Reframing the director: distributed creativity in film-making practice

In Ted Nannicelli & Mette Hjort (eds.), A Companion to Motion Pictures and Public Value. Wiley Blackwel. pp. 86-105 (2022)
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Filmmaking is one of the most complexly layered forms of artistic production. It is a deeply interactive process, socially, culturally, and technologically. Yet the bulk of popular and academic discussion of filmmaking continues to attribute creative authorship of films to directors. Texts refer to “a Scorsese film,” not a film by “Scorsese et al.” We argue that this kind of attribution of sole creative responsibility to film directors is a misapprehension of filmmaking processes, based in part on dubious individualist assumptions about creative minds. Such a misapprehension is effacing the public value that a more inclusive and accurate understanding of filmmaking offers. By “public value” we mean the potential to enhance social and cultural well-being, particularly in working lives and collaborative undertakings in the screen industries. Better understanding of the systemic and social nature of creativity in filmmaking can potentially help in democratising aesthetics, which we consider a clear public good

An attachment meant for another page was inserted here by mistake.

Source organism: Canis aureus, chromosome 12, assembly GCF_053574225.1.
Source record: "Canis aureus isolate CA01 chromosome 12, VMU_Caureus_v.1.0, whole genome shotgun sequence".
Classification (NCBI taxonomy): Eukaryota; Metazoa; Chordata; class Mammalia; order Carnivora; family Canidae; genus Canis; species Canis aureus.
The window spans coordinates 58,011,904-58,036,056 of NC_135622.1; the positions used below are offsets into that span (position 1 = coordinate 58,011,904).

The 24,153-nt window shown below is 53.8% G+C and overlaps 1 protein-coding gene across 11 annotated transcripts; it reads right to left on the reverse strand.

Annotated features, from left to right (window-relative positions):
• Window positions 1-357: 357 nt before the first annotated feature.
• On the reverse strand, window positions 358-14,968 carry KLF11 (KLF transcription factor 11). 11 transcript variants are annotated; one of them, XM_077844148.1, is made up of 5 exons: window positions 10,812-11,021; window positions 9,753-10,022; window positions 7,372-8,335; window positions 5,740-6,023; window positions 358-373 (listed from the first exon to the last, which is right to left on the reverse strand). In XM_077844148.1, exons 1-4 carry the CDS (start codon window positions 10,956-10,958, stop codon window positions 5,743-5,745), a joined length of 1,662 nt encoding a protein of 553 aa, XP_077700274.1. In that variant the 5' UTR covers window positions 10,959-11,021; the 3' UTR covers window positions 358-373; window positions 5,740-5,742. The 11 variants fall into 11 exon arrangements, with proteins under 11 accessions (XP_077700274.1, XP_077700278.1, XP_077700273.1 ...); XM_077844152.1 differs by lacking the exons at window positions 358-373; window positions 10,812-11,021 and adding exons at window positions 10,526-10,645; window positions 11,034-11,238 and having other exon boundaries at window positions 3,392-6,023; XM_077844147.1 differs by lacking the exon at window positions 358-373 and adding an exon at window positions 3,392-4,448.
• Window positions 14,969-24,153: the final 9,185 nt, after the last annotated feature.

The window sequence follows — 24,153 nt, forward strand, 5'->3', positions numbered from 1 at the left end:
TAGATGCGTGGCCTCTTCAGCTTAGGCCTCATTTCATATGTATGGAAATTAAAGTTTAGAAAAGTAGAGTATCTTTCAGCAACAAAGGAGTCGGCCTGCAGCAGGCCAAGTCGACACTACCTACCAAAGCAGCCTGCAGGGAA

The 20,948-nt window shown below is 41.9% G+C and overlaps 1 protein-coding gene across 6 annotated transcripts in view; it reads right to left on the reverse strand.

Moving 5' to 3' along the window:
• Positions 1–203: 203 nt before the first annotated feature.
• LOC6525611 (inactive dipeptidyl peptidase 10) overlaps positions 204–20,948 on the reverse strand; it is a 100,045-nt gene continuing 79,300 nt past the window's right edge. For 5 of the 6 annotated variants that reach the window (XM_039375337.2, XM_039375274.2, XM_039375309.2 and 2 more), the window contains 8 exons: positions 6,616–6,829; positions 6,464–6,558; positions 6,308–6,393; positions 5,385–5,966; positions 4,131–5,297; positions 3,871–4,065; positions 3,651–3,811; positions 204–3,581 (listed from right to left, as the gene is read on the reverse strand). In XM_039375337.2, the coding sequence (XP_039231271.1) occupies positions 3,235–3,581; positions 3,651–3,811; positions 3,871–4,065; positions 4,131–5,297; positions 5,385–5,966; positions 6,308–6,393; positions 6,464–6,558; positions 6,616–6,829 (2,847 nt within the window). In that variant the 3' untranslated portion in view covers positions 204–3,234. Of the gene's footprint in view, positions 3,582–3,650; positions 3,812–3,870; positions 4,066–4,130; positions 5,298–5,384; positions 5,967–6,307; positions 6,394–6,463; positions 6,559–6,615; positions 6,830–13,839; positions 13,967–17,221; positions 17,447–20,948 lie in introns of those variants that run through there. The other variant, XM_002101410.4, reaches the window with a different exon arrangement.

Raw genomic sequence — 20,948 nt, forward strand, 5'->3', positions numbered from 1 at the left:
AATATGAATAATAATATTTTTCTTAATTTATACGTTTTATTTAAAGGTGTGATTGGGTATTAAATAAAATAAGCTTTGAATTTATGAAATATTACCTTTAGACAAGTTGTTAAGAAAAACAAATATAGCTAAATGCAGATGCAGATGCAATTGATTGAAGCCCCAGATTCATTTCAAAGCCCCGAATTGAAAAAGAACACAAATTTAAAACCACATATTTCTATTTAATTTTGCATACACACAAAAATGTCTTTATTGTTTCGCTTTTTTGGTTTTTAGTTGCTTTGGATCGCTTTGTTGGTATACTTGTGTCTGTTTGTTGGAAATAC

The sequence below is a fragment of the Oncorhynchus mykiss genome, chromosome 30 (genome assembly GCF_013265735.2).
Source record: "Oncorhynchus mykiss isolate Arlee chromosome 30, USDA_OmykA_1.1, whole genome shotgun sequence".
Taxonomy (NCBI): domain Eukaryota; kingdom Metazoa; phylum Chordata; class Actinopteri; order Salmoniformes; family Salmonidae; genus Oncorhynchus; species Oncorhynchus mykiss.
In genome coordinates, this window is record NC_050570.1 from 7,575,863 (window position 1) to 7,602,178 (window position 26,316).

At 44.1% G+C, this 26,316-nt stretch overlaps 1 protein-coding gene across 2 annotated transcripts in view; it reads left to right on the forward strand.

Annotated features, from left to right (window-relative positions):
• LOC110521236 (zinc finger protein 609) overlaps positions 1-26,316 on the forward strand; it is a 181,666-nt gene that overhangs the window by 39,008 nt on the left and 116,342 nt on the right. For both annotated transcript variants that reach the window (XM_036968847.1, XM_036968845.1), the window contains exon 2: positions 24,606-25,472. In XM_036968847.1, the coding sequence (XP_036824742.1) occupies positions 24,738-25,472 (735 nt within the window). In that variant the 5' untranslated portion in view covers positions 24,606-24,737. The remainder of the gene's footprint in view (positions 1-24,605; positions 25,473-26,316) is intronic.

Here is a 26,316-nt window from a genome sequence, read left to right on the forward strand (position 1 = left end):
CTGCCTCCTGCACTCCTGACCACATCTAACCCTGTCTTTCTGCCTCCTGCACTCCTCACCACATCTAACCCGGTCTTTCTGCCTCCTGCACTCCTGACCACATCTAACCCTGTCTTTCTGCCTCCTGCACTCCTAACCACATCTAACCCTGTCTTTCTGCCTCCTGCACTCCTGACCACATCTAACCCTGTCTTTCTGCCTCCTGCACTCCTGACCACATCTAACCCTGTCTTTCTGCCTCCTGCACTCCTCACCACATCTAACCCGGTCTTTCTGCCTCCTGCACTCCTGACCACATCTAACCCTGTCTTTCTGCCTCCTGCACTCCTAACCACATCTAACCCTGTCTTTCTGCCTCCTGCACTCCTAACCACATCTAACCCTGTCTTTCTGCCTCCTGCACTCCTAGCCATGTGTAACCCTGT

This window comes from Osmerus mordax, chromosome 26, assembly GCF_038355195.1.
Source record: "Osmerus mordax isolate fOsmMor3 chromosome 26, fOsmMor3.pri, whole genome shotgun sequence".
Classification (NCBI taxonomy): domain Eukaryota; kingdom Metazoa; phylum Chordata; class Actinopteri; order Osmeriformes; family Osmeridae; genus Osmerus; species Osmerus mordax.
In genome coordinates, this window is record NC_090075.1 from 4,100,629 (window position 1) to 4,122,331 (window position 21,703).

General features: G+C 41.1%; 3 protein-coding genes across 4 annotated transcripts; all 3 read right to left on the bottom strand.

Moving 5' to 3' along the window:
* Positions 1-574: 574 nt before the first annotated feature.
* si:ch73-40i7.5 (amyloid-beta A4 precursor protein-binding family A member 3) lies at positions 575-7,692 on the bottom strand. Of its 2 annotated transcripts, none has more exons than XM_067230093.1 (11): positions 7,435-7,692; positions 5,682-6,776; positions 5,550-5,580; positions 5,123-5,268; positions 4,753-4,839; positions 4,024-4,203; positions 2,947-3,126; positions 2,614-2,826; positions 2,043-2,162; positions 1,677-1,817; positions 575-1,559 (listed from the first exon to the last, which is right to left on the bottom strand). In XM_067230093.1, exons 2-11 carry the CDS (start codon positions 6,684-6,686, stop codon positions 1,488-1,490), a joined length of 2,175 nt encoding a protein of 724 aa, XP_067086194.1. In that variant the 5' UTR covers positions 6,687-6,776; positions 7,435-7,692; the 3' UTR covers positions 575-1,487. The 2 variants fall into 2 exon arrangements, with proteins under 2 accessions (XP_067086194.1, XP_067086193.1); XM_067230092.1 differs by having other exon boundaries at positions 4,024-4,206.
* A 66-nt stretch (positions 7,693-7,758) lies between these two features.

Author Profiles

John Sutton
Macquarie University
Karen Pearlman
Macquarie University


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